January 25th, 2018: Poverty & Humility

Click here to read about Day 6 on the reservation and the connections our students are making to their lives back home...
I pray that we have made a difference.
“Are we just passing through?” This has been the saying that we have focused on for this week that has touched me the most. As I have spent my time in 8th grade this week, I have finally begun to know how these kids work completely and knowing tomorrow is the last day with them kills me. Today one student was having a bad morning so I spent my entire morning focused on him, which I have no problem doing. However, I wish that I had the time to spend with each of the students. I have seen the potential in each one of the students and I hope that they can continue to harness this potential after I leave, after their graduation, in high school, and beyond in the future. I want them to be successful while also staying intact with the person they are at heart. Today, the 8th grade worked on their essays for Catholic Schools Week, which is next week. Their essay topic was “What does it mean for you to be both Catholic and Blackfeet?” So many people talked about how being Blackfeet enabled them to be themselves. Much like Robert, our speaker for the day told us about how important it is for future generations to preserve the language that the language needs to be preserved by future generations. Robert, a linguist with fluency and focus on the Blackfeet language, is not the first person to tell us this. Many people in the school and even “little-owl”, an elder who was our speaker yesterday, told us a similar message. This is minutely seen in De LaSalle Blackfeet School’s “Blackfeet Word of the Day”, which today, was the word for “to drink water”. Robert told us about how the language is very descriptive with each word. Instead of creating words, the Blackfeet language creates a new word by conjoining multiple words to describe whatever they wish to describe. For example, the word for dogs, which are almost more plentiful in Browning than humans are, literally means an animal that is like a deer but smaller. This is why Robert said that his language “doesn’t beat around the bush”. He said that there will be no confusion or difficulty if the language continues to grow because there will always be a way to create a new word. Unfortunately, the language will die if the next generations do not continue learning this language just like their potential will be put to waste if they do not work hard, focus on each moment in the classroom, and outsource to learn about the world outside of the town of Browning and the reservation in general. I understand that their families are here and there are connections to this town, but if they cannot see how other people are living outside of the town, how can they begin to create change in themselves and the community if they do not outsource. This is why I hope that they see any bit of work ethic in me. This is why I work hard to serve. This is why I pray that I am not “just passing through”. ~Michael'18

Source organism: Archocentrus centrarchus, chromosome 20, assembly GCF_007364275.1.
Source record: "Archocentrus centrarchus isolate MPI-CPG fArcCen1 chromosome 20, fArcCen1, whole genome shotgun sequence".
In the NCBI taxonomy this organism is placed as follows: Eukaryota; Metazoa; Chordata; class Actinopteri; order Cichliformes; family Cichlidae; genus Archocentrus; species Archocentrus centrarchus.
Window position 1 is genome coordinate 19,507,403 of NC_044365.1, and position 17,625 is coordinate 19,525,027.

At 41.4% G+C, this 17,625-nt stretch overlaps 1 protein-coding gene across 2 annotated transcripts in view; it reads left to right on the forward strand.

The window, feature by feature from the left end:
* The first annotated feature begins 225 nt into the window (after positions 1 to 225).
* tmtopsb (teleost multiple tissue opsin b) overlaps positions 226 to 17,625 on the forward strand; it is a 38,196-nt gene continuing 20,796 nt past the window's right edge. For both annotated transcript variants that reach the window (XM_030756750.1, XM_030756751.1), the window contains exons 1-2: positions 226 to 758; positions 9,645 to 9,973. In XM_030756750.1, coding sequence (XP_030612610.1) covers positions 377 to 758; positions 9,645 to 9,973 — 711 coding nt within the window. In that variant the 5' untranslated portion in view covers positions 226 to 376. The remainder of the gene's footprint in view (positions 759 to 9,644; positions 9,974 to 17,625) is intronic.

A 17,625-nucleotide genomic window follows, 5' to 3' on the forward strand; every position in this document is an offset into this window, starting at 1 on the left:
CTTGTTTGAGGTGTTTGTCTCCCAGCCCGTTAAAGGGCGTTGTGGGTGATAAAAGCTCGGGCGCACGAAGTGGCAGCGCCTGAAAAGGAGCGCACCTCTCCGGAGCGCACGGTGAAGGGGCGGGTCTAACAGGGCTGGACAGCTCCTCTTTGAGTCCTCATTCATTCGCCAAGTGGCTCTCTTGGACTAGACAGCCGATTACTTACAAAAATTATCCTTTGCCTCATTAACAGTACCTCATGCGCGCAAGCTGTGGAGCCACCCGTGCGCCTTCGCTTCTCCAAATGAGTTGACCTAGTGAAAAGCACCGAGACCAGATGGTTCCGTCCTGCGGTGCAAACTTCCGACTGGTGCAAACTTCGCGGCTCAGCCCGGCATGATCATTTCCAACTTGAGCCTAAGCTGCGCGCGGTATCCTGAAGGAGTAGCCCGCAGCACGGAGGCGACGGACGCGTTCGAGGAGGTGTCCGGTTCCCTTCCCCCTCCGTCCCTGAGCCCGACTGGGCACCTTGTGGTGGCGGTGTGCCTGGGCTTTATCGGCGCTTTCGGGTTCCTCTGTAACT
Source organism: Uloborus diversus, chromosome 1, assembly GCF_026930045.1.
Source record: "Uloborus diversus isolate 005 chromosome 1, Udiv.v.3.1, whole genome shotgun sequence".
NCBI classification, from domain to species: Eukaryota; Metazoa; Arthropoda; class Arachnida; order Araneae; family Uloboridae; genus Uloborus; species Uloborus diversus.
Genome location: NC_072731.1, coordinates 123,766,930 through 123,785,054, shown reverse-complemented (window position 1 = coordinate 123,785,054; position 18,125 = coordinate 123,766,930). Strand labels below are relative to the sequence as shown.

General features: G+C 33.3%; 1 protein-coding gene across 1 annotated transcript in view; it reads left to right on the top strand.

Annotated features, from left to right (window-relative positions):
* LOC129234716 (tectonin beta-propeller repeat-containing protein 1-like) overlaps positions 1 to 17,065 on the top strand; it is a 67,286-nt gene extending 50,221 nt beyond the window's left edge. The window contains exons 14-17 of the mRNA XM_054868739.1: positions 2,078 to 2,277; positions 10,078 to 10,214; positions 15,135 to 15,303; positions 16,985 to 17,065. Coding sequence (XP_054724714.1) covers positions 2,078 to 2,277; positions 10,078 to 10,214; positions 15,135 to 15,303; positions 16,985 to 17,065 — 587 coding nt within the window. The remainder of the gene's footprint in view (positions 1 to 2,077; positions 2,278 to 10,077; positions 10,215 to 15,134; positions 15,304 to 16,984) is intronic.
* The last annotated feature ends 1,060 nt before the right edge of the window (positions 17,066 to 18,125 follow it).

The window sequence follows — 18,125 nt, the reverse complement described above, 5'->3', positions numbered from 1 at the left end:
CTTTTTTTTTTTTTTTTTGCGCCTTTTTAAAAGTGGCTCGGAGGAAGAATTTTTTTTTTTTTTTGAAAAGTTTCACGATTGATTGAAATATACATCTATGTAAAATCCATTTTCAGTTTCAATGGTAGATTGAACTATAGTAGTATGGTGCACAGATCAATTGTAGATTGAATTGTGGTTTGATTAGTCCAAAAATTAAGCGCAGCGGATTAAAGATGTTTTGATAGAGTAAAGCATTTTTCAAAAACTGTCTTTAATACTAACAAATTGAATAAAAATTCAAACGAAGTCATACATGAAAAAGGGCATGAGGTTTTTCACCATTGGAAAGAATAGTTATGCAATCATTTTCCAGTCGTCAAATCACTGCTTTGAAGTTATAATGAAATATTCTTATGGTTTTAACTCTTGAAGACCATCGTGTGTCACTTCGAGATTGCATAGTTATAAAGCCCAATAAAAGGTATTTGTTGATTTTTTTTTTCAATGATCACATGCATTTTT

As our time in Montana draws to an end and we reflect upon the lessons learned and relationships formed over the week, I can only imagine the difficulty of leaving this place. Montana has become a second home to me because of the relationships I have formed with each individual person.
     As for today’s schedule, the day started off fairly normal. We woke up and left the trailer before arriving at school at 7:30 am. After playing short games of basketball and tag with some of the De La Salle students, we began homeroom and went throughout the day in a fairly normal fashion. As an 8th grade mentor, we sat through long discussions of the Revolutionary War in History, elaborate analysis on the Holocaust in English, and a rather in-depth debate about the role of God in decision making during Confirmation class. Despite the already long day of learning, however, we had a linguist speaker come in to speak with us about the Blackfeet language and its tradition. Did you know that the Blackfeet people were named after a colonist identified one person as having a black foot? Following the linguist, we departed for the trading post where we purchased some last minute souvenirs before returning to our trailer to prepare for a large dinner we were hosting for some of the volunteers at the school. During our very eloquent grilled cheese and tomato soup dinner, we took some time of our own to clean up and prepare for our daily reflection. It’s usually through these daily reflections that people get the most out of their time in Montana and this reflection certainly qualified. There’s a unique sense that after a long day of work, a group of high school students can gather around a table at 10:00 pm to talk about their day and reflect on their life. After our very personal reflection, we gathered together for one of our last games of President and prepared for our final day at school tomorrow.
In general, this trip has been more than what I could have imagined. Taking time away to serve with a great group of guys and living a vulnerable and simple life with one another is truly something most people overlook, especially in such busy times in our lives. However, although I don’t want to think about leaving just yet, I need to prepare myself for it and make the most of the little time I do have. No matter what happens, though, I hope I never forget the relationships I have formed on this trip and the memories I have created with my students! ~Matt'18